Tyler Hudgins | Age: 29 | Years in Gilbert: 29 | Occupation: Small-business owner | Education: 2 years college | Immediate family: Wife. | Community/civic involvement: Small-business Owner, chairman of the Gilbert Redevelopment Commission for downtown Gilbert, General Plan Advisory Group member for the 2020 General Plan update.
1. What skills set you apart from the other candidates?
I have been very actively engaged in the Town for the last 12 years. I have been running my small business located in downtown Gilbert for 7 years and will bring that valuable business perspective to our Town Council. I have served as Chairman of the Gilbert Redevelopment Commission for downtown Gilbert and helped approve the new Redevelopment Plan.
2. Name your top three priorities:
My top three priorities are creating jobs in Gilbert through economic development, being proactive as Gilbert heads closer to buildout, and keeping Gilbert the best place to raise a family.
3. Should the economic fallout of COVID-19 worsen for town finances, what measures would you recommend to avoid cuts/disruptions in services?
My recommendation would be to prioritize essential and non-essential spending. Citizens and businesses care about their basic services - Gilbert should meet those obligations. I would look at proposing a task force to help us find areas to scale back. If things got really bad, we could defer future capital improvement projects and have our Rainy Day Fund in reserve.
4. Should Cactus Yards be sold to a private operator? Why or why not?
Yes, it should be sold to a private operator. My understanding is that Cactus Yards loses $1 million in revenue each year. As a small business owner, I would not invest in a business if I knew that it would lose that much per year – why should the town?
5. What should the town do with recycling since it no longer generates revenue?
I believe that recycling is important, but it is also important to be cost-effective. I believe that we should work with staff to see what ways we can make the best use of the program and find ways to make it sustainable.
6. What is your assessment of the relationship between Gilbert Police and the community and what changes, if any, would you advocate?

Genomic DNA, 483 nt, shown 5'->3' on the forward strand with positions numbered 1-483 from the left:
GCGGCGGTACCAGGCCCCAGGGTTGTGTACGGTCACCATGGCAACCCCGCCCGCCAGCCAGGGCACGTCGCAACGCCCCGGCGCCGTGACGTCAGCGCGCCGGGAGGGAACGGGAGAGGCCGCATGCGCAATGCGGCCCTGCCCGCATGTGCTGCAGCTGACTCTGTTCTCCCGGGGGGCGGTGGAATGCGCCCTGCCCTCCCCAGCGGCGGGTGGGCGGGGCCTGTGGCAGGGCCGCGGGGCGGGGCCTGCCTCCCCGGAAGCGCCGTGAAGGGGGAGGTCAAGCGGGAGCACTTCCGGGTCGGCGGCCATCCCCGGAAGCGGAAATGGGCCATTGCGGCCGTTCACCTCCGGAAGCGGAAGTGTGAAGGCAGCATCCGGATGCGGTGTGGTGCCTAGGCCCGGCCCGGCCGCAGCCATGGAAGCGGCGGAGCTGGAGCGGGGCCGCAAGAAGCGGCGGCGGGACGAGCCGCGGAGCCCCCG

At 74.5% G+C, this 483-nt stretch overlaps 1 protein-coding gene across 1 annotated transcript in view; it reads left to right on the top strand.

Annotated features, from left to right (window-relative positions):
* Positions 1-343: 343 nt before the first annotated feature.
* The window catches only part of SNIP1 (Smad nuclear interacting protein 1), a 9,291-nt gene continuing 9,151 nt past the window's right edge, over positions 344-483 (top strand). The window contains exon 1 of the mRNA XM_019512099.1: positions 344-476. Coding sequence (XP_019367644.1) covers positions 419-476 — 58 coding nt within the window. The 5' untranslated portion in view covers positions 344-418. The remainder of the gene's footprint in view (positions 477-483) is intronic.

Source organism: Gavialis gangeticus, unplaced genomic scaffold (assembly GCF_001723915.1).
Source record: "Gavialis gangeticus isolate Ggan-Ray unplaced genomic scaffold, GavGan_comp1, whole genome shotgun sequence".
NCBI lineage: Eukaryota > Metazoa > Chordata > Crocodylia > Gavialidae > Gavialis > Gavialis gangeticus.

I believe that Chief Soelberg has done a great job managing the police response to the current situation our nation is facing. I appreciate his leadership and the response of the community as a result. I would continue to encourage open communication for both sides to find mutual understanding and ways to grow.
7. The town’s updated general plan goes to voters in August, do you support the update? Why or why not?
I do support the 2020 General Plan Update. I sat on the General Plan Advisory Group (CPAG) that advised on the updated plan.
8. Do you think the town’s “City of the Future Initiative” does enough to ensure Gilbert continues to thrive well into the future?
Culturally in the United States we tend to isolate ourselves from other people. This has increased even further with the rise of technology and social media where we are connected online, but not as much in real life. I would like to see how we can encourage the community to come together even more through policy, programs and development.
9. Name three things you would fix or improve with town government.
Things that I would like to improve is additional ways we can steward taxpayer money better, making processes even more transparent for citizens, and traffic congestion throughout the town.
10. Name three things the town does right.
The things that Gilbert does right is making the community the best place to raise a family, keeping our community a safe place, and focused efforts on redevelopment in our downtown along with having the foresight on the Growth Area in the Northwest Corridor.